Vice Admiral Totsuka shortly after surrendering Yokosuka Naval Base to the United States, August 30, 1945
|Born||April 21, 1890
|Died||March 6, 1966(aged 75)|
|Allegiance||Empire of Japan|
|Service/branch||Imperial Japanese Navy|
|Years of service||1910-–1945|
|Commands held||Imperial Japanese Navy Aviation Bureau
Northeast Area Fleet
|Battles/wars||Second Sino-Japanese War
World War II
Totsuka was a native of the former Sendagaya Village in Tokyo, now part of Shibuya. He graduated 33rd out of 149 cadets in the 38th class of the Imperial Japanese Naval Academy in July 1910. He served his midshipman tour on the armored cruiser Asama on its circumpacific voyage to Honolulu, San Francisco, Acapulco and Panama. Heb was subsequently assigned to Kurama and Naniwa. After attending gunnery and torpedo schools, he was promoted to lieutenant in 1913, and assigned to Kasagi. During World War I, he was attending junior officer courses at Naval Staff College, from which he emerged in 1917. He subsequently served on Tsushima, Mishima, and Hirado. He returned to the Naval Staff College in 1920, graduating 23 out of 26 students, and with the rank of lieutenant commander. He subsequently served on the Ōi, Kiso and as cadet instructor on the training cruiser Iwate on its Shanghai – Hong Kong – Manila – Singapore – Batavia – Freemantle – Adelaide – Melbourne - Hobart - Sydney – Wellington - Auckland - Suva - Truk - Saipan voyage of 1925.
On his return, Totsuka was promoted to commander, and in 1928 was sent to Europe and the United States for a year to tour various countries and to learn about their naval operations. On his return, he served as Chief of staff of the Sasebo Naval District, and in 1931, received his first command: Tama. From 1932-1933, he served on the Imperial Japanese Navy General Staff, returning to sea as captain of Nachi.
In 1936, Totsuka was given command of the Tateyama Naval Air Detachment. This became the IJN 1st Air Fleet in 1937, and was subordinated to the China Area Fleet with the start of the China Incident. The same year, Totsuka was promoted to rear admiral. He is noted for pioneering transoceanic bombing from the Japanese home islands to Shanghai at the start of the Second Sino-Japanese War. Totsuka remained involved with naval aviation for the rest of his career, commanding the 1st, 2nd, and 12th Air Fleets into World War II; he also was commander of both carrier air wings involved in the attack on Pearl Harbor on 7 December 1941. On 4–5 August 1943, Imperial General Headquarters reorganized the military command structure in the North Pacific Ocean, abolishing the Northern Area Force and placing him in command of a new Northeast Area Fleet, which combined the forces of the 5th Fleet and the 12th Air Fleet and was responsible for the defense of the Kurile Islands. In September 1944, he became commander in chief of the Imperial Japanese Navy Air Service. In May 1945, he became final commander of the Yokosuka Naval District, which he formally surrendered to Rear Admiral Robert Carney, acting for Fleet Admiral William Halsey, Jr., and Rear Admiral Oscar C. Badger II on 28 August 1945.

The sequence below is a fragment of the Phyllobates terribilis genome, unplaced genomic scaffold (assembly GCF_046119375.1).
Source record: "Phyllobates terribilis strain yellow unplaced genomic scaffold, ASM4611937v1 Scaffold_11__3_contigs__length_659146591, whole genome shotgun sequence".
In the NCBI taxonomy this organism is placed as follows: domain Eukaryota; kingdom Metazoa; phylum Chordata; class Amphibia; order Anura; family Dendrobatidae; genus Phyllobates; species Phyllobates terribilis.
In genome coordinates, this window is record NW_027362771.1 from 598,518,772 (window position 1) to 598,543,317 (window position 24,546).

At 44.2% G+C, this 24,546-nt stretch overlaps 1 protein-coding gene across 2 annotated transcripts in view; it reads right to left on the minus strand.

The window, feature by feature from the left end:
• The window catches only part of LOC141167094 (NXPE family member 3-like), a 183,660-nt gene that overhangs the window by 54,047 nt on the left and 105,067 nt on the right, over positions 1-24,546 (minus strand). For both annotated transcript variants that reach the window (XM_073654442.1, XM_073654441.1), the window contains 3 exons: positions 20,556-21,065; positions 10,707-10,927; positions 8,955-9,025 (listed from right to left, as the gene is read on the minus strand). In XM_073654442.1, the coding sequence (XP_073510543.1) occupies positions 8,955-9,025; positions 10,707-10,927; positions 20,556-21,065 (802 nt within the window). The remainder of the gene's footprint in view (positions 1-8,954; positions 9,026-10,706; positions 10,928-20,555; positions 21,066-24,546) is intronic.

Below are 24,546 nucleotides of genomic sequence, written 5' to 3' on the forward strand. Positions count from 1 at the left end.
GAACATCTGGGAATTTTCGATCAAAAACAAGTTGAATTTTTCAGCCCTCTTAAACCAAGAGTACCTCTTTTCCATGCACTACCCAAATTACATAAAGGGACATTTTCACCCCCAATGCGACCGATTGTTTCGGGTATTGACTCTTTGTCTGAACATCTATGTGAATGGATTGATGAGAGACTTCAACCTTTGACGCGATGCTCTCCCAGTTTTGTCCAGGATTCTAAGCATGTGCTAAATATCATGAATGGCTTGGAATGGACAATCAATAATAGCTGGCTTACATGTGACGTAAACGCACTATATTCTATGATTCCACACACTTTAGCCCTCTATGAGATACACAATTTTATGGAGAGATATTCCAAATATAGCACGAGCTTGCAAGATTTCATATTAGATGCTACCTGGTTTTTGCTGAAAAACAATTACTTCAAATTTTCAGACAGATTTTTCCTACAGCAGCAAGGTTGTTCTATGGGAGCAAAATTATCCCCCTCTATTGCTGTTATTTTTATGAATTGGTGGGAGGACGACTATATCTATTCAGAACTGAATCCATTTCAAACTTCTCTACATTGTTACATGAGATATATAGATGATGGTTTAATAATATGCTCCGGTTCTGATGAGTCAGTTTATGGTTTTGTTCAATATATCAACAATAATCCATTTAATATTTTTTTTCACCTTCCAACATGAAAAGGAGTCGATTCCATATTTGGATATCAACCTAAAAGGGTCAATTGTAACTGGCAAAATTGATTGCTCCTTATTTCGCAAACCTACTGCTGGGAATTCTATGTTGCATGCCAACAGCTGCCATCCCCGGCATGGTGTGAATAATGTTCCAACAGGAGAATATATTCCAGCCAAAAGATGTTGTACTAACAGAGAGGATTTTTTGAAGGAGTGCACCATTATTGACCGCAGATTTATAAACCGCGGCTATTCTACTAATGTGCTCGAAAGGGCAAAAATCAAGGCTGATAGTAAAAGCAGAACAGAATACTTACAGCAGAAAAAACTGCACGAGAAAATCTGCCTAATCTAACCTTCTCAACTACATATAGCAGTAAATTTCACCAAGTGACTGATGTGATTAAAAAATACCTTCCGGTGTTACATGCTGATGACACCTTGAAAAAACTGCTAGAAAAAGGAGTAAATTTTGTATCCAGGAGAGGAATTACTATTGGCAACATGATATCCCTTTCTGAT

After the war, Totsuka went in retirement, but was later called upon by the post-war Japanese government to assist in the establishment of the naval academy of the Japanese Maritime Self-Defense Force. He also served as honorary professor at Senshu University. He died in 1966.
- This article incorporates content from the corresponding Japanese wiki article.
- D'Albas, Andrieu (1965). Death of a Navy: Japanese Naval Action in World War II. Devin-Adair Pub. ISBN 0-8159-5302-X.
- Ito, Masanori (1986). The End of the Imperial Japanese Navy (reissue ed.). Jove. ISBN 0-515-08682-7.
- Stillwell, Paul (1981). Air Raid, Pearl Harbor!: Recollections of a Day of Infamy. Naval Institute Press. ISBN 0-87021-086-6.
- Nishida, Hiroshi. "Imperial Japanese Navy, Totsuka Michitarō". Retrieved 2007-02-25.
- Stillwell. Page 24
- Morison, Samuel Eliot, History of United States Naval Operations in World War II, Volume VII: Aleutians, Gilberts, and Marshalls, June 1942-April 1944, Boston: Little, Brown and Company, 1984, p. 65n.